The Sundance Film Festival and IMDb have classified Carey Williams’ Emergency as a comedy, which is a bit misleading. There are funny moments in the film, particularly in the first act, but this is an intense, powerful look at the Black experience and their relationships with police and white fear. The genre might be wrong, but Emergency is a great movie.
Kunle (Donald Elise Watkins), a straight-A genius on his way to Princeton for his Ph.D., and Sean (RJ Cyler), a laid-back student with his vape pen glued to his hands unsure of his future, are roommates and best friends. As the school year approaches its end, they look to complete the Legendary Tour, an epic night of partying at seven different houses on campus. Sean has the entire evening planned out, but things quickly go sideways when they get back to their house and there is a white girl passed out on their floor. With no clue how she got there, Kunle, Sean, and their other roommate Carlos (Sebastian Chacon) have no idea what to do. Calling the police is a terrifying option for two Black men and a Mexican man in this situation, so they decide to take matters into their own hands and try to deescalate the situation before it gets out of control.
Williams, who was at the festival last year with his social media adaptation of Romeo & Juliet, R#J, adapted Emergency from his own award-winning short film of the same name and like the short film, this is a snapshot of modern young Black culture. The feature film touches on a lot of themes of Black life, like their relationship with police, white fear, Black legacy, and shows how this affects two black men from all backgrounds. Kunle comes from a family of doctors and is focused on his studies and becoming a successful academic at Princeton. Sean comes from lesser means, with some family members with a criminal background. But regardless of their background, the fear, paranoia, and issues that they deal with being Black men in America are the same.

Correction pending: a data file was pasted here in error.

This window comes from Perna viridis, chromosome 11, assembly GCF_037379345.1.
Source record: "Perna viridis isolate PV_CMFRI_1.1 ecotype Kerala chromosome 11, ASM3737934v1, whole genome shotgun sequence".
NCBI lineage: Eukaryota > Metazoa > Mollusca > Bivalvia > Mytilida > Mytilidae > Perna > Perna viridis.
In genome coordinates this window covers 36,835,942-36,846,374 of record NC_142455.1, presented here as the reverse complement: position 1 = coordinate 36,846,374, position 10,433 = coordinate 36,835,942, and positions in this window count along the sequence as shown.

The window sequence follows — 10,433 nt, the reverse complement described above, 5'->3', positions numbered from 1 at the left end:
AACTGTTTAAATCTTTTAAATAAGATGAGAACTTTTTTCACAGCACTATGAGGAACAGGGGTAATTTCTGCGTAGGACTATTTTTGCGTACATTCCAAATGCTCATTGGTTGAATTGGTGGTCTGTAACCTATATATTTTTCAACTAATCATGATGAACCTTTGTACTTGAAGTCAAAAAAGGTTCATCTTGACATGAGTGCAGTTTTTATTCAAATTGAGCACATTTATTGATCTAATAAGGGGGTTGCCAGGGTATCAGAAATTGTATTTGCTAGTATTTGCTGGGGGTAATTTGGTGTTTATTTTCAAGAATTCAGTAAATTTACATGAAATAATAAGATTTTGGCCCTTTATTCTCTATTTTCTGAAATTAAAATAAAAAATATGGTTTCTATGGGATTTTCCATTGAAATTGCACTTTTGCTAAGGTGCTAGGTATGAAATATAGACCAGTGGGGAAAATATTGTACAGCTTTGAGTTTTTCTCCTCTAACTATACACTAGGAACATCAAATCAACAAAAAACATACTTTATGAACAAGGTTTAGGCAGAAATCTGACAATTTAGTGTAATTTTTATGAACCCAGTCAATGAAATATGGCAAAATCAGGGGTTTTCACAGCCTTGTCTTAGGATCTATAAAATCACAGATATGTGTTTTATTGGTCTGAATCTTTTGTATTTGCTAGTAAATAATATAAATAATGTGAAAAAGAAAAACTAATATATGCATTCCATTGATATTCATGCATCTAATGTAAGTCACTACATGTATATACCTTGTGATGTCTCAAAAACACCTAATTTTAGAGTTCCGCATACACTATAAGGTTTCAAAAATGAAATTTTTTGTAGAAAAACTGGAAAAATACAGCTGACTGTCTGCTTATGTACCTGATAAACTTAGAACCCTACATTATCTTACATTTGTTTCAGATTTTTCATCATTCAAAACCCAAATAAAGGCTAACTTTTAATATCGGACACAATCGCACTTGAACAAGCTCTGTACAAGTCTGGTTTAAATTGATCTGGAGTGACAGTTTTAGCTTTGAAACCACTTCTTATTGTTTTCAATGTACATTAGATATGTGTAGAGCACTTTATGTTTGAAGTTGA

The brilliance of Emergency comes from its endless tension. If this was a movie about three white guys trying to figure out what to do about a random passed-out girl in their apartment, it would probably end up being pitched as a raucous comedy. But when it is three men of color, the attitude changes. We know these men did nothing wrong and yet, we can’t help feel terrified for the situation these men are in. It feels like they are in an endless lose-lose situation. The relationship between people of color, police, and scared white people is very complicated and one and Emergency shows how complicated it is. It never shies away from asking some tough questions and putting our characters in tough situations.
When the central plot of “what to do with the passed out white girl?” slows down, Emergency is still engaging because of the friendship between Kunle and Sean. Though opposites in almost every way, you believe that Kunle and Sean are best friends. They make jokes like best friends, have each other’s backs like best friends, and they argue like best friends. Much of the credit here belongs to Watkins and Cyler, who give tremendous performances. They have perfect chemistry and both embody their characters. We understand their motivations and why they think and act the way that they do. Regardless of whether we agree or not with some of their actions, we still empathize and sympathize with them as people. These are two impressive performances from two exciting young Black actors.
Emergency is a tense and powerful movie that will have people talking. Donald Elise Watkins and RJ Cyler lead this smart and challenging film that is full of social commentary, heart, and tension.
Emergency made its premiere in the U.S. DRAMATIC section of the 2022 Sundance Film Festival.
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